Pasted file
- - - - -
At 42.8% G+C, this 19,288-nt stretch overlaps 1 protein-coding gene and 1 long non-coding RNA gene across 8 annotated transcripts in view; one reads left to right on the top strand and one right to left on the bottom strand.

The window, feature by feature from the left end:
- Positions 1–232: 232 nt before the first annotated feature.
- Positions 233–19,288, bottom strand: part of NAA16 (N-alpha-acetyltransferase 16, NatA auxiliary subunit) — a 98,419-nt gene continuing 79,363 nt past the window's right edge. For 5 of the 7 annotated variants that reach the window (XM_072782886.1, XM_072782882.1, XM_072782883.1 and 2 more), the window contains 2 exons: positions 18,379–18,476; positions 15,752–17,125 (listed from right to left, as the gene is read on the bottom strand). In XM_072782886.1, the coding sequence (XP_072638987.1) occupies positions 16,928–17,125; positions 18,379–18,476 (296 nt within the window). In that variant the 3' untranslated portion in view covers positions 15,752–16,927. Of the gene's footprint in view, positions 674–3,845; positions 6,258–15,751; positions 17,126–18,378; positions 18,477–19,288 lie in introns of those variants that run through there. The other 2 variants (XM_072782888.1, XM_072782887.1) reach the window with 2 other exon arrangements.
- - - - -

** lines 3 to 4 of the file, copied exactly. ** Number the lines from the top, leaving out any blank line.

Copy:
- Positions 1–232: 232 nt before the first annotated feature.
- Positions 233–19,288, bottom strand: part of NAA16 (N-alpha-acetyltransferase 16, NatA auxiliary subunit) — a 98,419-nt gene continuing 79,363 nt past the window's right edge. For 5 of the 7 annotated variants that reach the window (XM_072782886.1, XM_072782882.1, XM_072782883.1 and 2 more), the window contains 2 exons: positions 18,379–18,476; positions 15,752–17,125 (listed from right to left, as the gene is read on the bottom strand). In XM_072782886.1, the coding sequence (XP_072638987.1) occupies positions 16,928–17,125; positions 18,379–18,476 (296 nt within the window). In that variant the 3' untranslated portion in view covers positions 15,752–16,927. Of the gene's footprint in view, positions 674–3,845; positions 6,258–15,751; positions 17,126–18,378; positions 18,477–19,288 lie in introns of those variants that run through there. The other 2 variants (XM_072782888.1, XM_072782887.1) reach the window with 2 other exon arrangements.